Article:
House Votes To Impeach Paxton

Texas AG Ken Paxton | Image by Bob Daemmrich, Texas Tribune

Members of the Texas House have voted to impeach Attorney General Ken Paxton.

The final votes were 121 in favor, 23 against, and two who were present but not voting.

The House leadership only allowed four hours in total for discussion on the impeachment, further leading to accusations of rushing the vote and political targeting.

Those who urged their colleagues not to support impeachment included Representatives John Smithee (R-Amarillo), Tony Tinderholt (R-Arlington), Richard Hayes (R-Denton), Brian Harrison (R-Midlothian), Mike Schofield (R-Katy), Harold Dutton (D-Houston), Nate Schatzline (R-Fort Worth), and Travis Clardy (R-Nacogdoches).

The opponents of the impeachment highlighted the abbreviated process and the secretive investigation. They pointed to the fact that the process for impeaching Attorney General Paxton was radically different from previous impeachments.

Reps. Jeff Leach (R-Plano), Terry Canales (D-Edinburg), and the members of the House General Investigating Committee all successfully urged the members to vote to impeach.

The matter now goes to the State Senate, where Paxton will have an opportunity to defend himself. If convicted by the Senate, he will be removed from office.

The event represents a significant and sudden shift in the dynamics of the state government. Paxton has been attorney general since 2015 and was a state senator for two years prior. His wife, Sen. Angela Paxton (R-McKinney), currently holds a seat in the chamber that will try her husband.

The 20 articles of impeachment submitted by General Investigating Committee Chair Rep. Andrew Murr (R-Junction) claim that Paxton repeatedly disregarded his official duty, abusing his office to protect and benefit a political donor by terminating whistleblowers in violation of state law. In addition, Paxton allegedly concealed Department of Public Safety records in the furtherance of wrongdoing.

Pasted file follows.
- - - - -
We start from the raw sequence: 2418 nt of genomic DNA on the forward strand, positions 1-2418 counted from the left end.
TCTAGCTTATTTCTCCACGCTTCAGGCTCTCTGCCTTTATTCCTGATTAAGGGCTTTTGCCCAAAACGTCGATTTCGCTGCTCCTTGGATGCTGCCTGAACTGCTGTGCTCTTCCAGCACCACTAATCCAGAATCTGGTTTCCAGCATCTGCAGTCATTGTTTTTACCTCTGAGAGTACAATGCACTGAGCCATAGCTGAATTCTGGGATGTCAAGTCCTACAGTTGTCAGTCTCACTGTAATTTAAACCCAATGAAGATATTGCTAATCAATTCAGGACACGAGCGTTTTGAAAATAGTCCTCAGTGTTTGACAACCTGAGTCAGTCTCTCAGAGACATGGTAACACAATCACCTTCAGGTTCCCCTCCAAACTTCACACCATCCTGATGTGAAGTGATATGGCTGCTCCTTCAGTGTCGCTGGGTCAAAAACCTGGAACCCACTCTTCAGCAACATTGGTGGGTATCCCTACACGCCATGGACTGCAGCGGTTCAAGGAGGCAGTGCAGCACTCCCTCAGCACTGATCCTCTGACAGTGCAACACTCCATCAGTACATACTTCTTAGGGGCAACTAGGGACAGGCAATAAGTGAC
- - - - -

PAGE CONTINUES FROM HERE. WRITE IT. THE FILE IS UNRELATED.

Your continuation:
Furthermore, the articles claim that Paxton misapplied public resources during his legal battle with the whistleblowers by entering “into a settlement agreement with the whistleblowers that provides for payment of the settlement from public funds.”

Paxton had requested that the Texas Legislature pay the $3.3 million settlement, but House Speaker Dade Phelan (R-Beaumont) opposed such use of taxpayer funds, as previously reported by The Dallas Express.

The impeachment articles also claim that Paxton and a political donor, Nate Paul, engaged in a bribery scheme in which Paul provided financial favors (such as renovating Paxton’s home and providing a job to his alleged mistress) in return for legal favors (beneficial opinions and legal coverage).

In several articles of impeachment, the House also pointed to the longstanding indictment of Paxton by a Collin County grand jury on securities fraud charges from way back in 2015. The House also accused him of dereliction of duty, being unfit for public office, and abusing the public trust.

Before the House General Investigating Committee’s first hearing, Paxton had publicly called for Phelan to resign on the grounds that Phelan was allegedly drunk while presiding over the House. Video footage had gone viral the preceding weekend, showing Phelan slurring his words and appearing unsteady on his feet.

To date, Phelan has not offered an explanation of the incident, refusing to answer whether or not he was drunk or suffering from a medical episode. Since then, an additional six minutes of recordings have been released that show Phelan struggling to speak, stoking claims that he has been regularly intoxicated while on the floor.

A transcript of the House General Investigating Committee’s hearings on Paxton can be reviewed here.

Following the vote, the now-impeached Paxton denounced the process as “illegal, unethical, and profoundly unjust.”

“I look forward to a quick resolution in the Texas Senate, where I have full confidence the process will be fair and just,” he added.

The future of Paxton’s political career now rests in the Texas Senate’s hands. A two-thirds vote will be required for a conviction.

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